Changes in the domestic price of structural pine (MGP10) have a relatively small impact on demand for domestically produced structural pine (Table S1). A 1 per cent increase in MGP10 prices was estimated to reduce demand for domestically produced untreated structural pine by between 0.06 and 1.28 per cent, reduce demand for treated structural pine by between 0.54 and 0.82 per cent and reduce demand for the aggregate of the two by between 0.08 and 0.55 per cent. However, a number of these estimates were not statistically different from zero at the 95 per cent confidence level, suggesting potentially no effect on demand for structural pine. There was evidence that changes in domestic prices were more likely to have a delayed, rather than immediate, impact on demand—with changes in prices in the previous quarters having a statistically significant effect on demand.
Changes in import prices for structural pine products had a small effect on demand for domestically produced structural pine. A 1 per cent increase in imported structural pine prices was estimated to increase demand for domestically produced untreated structural pine by up to 0.14 per cent, increase demand for domestically produced treated structural pine by up to 0.18 per cent, and increase demand for the aggregate of the two by up to 0.20 per cent. These estimates were statistically insignificant at the 95 per cent confidence level, which implies that import prices may have little effect on demand for domestically produced structural pine in the short-term.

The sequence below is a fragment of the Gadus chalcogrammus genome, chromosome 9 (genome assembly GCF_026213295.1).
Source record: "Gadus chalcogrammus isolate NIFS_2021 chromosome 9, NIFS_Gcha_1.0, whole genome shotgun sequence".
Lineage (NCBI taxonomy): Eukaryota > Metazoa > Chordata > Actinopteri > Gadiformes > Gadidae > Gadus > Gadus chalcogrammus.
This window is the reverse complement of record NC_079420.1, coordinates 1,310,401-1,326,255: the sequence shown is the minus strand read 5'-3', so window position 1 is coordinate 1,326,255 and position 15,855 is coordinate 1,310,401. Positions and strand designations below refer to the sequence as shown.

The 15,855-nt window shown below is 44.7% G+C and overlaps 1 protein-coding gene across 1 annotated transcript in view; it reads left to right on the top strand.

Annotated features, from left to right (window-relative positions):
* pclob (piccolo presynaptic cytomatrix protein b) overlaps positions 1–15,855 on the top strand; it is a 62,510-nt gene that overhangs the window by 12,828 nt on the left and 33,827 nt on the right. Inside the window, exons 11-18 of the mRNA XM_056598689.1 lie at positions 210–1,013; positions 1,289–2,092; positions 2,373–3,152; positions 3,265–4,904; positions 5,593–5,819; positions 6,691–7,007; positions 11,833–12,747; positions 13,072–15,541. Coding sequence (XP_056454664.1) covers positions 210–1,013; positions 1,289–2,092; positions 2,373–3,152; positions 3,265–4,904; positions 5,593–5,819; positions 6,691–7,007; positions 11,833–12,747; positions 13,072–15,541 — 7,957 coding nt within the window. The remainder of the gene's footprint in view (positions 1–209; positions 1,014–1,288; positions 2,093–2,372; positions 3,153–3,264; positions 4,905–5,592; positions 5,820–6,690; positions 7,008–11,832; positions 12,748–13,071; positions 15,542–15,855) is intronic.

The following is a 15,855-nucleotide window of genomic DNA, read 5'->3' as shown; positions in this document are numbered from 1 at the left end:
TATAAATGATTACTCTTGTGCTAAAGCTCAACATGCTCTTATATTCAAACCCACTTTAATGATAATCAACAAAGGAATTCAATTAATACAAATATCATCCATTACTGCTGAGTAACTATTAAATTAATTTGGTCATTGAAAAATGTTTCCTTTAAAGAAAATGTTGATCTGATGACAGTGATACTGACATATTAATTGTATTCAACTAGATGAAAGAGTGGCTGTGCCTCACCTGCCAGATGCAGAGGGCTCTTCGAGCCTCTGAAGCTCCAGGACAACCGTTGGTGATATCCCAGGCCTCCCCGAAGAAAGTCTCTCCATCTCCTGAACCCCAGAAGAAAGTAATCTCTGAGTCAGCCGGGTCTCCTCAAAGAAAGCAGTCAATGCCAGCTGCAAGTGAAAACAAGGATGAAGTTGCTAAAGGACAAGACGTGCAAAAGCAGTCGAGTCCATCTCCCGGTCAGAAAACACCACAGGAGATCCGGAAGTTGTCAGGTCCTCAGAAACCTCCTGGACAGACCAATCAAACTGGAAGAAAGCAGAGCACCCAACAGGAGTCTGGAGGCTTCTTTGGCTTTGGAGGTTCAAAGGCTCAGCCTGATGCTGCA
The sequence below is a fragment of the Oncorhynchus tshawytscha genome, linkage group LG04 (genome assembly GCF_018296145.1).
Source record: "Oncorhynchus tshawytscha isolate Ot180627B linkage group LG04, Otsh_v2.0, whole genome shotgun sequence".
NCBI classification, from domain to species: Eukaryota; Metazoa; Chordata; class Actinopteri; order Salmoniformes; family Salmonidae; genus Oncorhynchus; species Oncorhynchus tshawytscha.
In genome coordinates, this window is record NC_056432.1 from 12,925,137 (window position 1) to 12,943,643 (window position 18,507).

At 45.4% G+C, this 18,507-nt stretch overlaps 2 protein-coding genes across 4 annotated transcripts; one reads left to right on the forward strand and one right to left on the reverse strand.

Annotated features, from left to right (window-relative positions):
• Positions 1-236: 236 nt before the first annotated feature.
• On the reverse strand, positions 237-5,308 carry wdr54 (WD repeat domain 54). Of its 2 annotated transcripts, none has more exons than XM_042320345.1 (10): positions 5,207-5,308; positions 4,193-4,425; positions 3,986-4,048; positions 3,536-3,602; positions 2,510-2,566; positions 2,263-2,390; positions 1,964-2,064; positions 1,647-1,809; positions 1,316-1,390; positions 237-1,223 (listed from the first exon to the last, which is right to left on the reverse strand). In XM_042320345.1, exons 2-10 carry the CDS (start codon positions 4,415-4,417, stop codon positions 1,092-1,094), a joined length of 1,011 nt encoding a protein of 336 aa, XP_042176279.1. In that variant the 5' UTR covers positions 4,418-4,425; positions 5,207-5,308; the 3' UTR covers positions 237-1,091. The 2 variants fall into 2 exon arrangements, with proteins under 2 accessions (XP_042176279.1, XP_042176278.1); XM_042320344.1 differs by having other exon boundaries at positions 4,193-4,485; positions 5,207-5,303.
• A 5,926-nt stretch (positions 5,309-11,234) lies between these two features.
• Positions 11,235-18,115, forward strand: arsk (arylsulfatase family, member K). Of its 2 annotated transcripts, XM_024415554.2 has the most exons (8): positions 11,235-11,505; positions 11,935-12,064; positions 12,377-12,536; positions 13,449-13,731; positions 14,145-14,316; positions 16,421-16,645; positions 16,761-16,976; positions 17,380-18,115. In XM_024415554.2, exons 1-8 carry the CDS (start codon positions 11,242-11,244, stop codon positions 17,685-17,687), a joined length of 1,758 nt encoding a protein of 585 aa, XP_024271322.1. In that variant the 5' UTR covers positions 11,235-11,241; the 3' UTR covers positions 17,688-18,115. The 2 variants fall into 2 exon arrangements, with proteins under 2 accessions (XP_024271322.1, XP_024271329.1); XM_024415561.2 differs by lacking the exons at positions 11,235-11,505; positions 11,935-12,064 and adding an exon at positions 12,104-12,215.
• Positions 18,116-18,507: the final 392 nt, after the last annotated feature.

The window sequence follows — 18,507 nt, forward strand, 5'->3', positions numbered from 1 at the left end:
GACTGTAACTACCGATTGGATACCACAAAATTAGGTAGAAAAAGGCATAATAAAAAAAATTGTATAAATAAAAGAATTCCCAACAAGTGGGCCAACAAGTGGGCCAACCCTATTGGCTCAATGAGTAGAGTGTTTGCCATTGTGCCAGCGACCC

|Price variables||Untreated structural pine (%)||Treated structural pine (%)||Aggregate structural pine (%)||Domestic share (%)|
|Domestic MGP10 price||–1.28 to –0.06 b||–0.82 to –0.54 b||–0.55 to –0.08 b||–0.42 to –0.21 b|
|Imported structural pine prices||–0.13 to 0.14||–0.03 to 0.18||–0.01 to 0.20||–0.06 to 0.30 b|
|Price of steel beams and sections used in housing—whole period||–0.36 to –0.09||–0.54 to 0.18 b||–0.35 to 0.15||0.08|
|Price of steel beams and sections used in housing—before September quarter, 2007||1.27 a||–||0.99 a||–|
|Price of steel beams and sections used in housing—during and after September quarter, 2007||–0.16||–||–0.44||–|
a Estimate statistically significant at the 95 per cent confidence level. b Some estimates in this range were statistically significant at the 95 per cent confidence level.
Note: There was no evidence of a structural break with respect to steel prices for models of treated structural pine or the domestic market share.